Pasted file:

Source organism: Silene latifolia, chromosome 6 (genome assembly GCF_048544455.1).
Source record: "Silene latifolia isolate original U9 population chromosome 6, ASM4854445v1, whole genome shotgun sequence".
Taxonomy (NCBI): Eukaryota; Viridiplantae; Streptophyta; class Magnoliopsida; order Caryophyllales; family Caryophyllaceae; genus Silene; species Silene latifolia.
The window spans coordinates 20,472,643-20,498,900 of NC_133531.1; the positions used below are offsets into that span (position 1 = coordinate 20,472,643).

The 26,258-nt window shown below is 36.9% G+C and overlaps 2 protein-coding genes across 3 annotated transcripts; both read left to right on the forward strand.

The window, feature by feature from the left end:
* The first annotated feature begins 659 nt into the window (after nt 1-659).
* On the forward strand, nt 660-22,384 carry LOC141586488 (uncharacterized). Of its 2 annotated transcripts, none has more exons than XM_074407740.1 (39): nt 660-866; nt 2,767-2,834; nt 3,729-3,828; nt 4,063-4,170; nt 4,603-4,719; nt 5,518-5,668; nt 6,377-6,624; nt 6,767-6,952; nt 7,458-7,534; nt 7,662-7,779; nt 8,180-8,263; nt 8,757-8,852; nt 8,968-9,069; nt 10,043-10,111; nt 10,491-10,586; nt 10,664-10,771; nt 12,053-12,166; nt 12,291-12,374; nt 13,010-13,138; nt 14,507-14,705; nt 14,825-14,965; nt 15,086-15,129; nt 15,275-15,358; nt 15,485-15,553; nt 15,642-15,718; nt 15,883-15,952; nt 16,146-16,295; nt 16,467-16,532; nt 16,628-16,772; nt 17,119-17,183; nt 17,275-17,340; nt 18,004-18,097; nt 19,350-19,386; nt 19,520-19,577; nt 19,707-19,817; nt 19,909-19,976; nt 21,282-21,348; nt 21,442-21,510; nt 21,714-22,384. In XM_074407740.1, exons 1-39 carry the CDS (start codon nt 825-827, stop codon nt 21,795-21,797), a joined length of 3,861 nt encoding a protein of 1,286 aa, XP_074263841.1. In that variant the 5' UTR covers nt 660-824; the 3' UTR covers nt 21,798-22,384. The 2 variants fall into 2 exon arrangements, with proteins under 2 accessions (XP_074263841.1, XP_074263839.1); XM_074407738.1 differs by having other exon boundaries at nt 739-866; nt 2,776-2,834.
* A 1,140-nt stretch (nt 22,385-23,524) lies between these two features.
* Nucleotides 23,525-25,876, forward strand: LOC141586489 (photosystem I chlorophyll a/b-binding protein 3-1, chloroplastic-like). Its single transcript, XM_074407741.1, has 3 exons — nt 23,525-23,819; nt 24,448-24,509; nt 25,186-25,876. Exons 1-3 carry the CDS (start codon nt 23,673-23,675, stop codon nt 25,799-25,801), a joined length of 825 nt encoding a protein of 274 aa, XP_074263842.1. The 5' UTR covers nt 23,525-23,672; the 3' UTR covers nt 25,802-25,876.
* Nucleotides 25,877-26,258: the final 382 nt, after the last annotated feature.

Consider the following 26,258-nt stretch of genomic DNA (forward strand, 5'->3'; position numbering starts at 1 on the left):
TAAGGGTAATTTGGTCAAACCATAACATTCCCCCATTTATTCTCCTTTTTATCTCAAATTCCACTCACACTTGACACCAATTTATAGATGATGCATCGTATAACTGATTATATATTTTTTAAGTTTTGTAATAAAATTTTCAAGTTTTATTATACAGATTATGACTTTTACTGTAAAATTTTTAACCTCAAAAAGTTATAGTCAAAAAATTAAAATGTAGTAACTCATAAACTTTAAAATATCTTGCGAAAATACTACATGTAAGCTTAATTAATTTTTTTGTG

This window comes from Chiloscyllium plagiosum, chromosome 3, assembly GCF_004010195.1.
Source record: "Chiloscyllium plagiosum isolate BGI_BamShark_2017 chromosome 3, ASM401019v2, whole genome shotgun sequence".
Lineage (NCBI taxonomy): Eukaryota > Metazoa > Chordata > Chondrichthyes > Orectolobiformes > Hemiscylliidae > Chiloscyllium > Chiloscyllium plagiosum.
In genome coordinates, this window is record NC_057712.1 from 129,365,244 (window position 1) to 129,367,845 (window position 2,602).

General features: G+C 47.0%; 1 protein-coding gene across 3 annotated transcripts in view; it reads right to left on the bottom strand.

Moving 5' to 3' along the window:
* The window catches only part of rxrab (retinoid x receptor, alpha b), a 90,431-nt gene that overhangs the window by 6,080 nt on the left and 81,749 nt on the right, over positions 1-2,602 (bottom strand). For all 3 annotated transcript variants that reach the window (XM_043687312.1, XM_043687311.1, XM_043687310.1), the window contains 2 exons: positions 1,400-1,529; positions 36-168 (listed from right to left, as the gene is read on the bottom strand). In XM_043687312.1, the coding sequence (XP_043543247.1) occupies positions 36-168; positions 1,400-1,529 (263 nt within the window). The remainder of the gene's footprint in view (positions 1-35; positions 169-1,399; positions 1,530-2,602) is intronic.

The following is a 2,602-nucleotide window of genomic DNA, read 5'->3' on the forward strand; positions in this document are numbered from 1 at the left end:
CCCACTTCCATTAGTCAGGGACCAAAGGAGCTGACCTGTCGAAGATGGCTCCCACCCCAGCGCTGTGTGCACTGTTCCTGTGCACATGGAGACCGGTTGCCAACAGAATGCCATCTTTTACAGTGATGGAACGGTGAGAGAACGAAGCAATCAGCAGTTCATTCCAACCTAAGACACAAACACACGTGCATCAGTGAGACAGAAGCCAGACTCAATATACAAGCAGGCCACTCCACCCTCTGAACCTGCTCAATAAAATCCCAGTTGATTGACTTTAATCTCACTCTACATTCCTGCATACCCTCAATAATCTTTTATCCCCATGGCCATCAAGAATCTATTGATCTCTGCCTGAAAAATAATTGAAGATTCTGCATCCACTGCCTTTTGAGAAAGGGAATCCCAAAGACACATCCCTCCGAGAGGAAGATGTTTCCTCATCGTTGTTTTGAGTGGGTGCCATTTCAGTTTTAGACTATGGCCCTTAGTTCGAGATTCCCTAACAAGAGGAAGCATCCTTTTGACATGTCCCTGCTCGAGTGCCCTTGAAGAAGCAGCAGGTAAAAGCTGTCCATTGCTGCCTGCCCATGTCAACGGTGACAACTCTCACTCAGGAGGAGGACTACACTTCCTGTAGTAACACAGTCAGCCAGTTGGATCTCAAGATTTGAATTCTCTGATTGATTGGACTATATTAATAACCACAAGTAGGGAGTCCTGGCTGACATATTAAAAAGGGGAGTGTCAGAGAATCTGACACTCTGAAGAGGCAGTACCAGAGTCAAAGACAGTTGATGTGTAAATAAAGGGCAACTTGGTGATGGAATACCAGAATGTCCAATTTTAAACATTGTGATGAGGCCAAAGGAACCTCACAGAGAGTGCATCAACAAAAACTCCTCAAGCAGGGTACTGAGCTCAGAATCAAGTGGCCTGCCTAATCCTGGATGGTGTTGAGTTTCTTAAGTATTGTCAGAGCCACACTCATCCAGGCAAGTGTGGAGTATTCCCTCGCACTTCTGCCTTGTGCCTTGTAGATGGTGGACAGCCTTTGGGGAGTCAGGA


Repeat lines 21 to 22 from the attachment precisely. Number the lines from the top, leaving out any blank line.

The following is a 2,602-nucleotide window of genomic DNA, read 5'->3' on the forward strand; positions in this document are numbered from 1 at the left end:
CCCACTTCCATTAGTCAGGGACCAAAGGAGCTGACCTGTCGAAGATGGCTCCCACCCCAGCGCTGTGTGCACTGTTCCTGTGCACATGGAGACCGGTTGCCAACAGAATGCCATCTTTTACAGTGATGGAACGGTGAGAGAACGAAGCAATCAGCAGTTCATTCCAACCTAAGACACAAACACACGTGCATCAGTGAGACAGAAGCCAGACTCAATATACAAGCAGGCCACTCCACCCTCTGAACCTGCTCAATAAAATCCCAGTTGATTGACTTTAATCTCACTCTACATTCCTGCATACCCTCAATAATCTTTTATCCCCATGGCCATCAAGAATCTATTGATCTCTGCCTGAAAAATAATTGAAGATTCTGCATCCACTGCCTTTTGAGAAAGGGAATCCCAAAGACACATCCCTCCGAGAGGAAGATGTTTCCTCATCGTTGTTTTGAGTGGGTGCCATTTCAGTTTTAGACTATGGCCCTTAGTTCGAGATTCCCTAACAAGAGGAAGCATCCTTTTGACATGTCCCTGCTCGAGTGCCCTTGAAGAAGCAGCAGGTAAAAGCTGTCCATTGCTGCCTGCCCATGTCAACGGTGACAACTCTCACTCAGGAGGAGGACTACACTTCCTGTAGTAACACAGTCAGCCAGTTGGATCTCAAGATTTGAATTCTCTGATTGATTGGACTATATTAATAACCACAAGTAGGGAGTCCTGGCTGACATATTAAAAAGGGGAGTGTCAGAGAATCTGACACTCTGAAGAGGCAGTACCAGAGTCAAAGACAGTTGATGTGTAAATAAAGGGCAACTTGGTGATGGAATACCAGAATGTCCAATTTTAAACATTGTGATGAGGCCAAAGGAACCTCACAGAGAGTGCATCAACAAAAACTCCTCAAGCAGGGTACTGAGCTCAGAATCAAGTGGCCTGCCTAATCCTGGATGGTGTTGAGTTTCTTAAGTATTGTCAGAGCCACACTCATCCAGGCAAGTGTGGAGTATTCCCTCGCACTTCTGCCTTGTGCCTTGTAGATGGTGGACAGCCTTTGGGGAGTCAGGA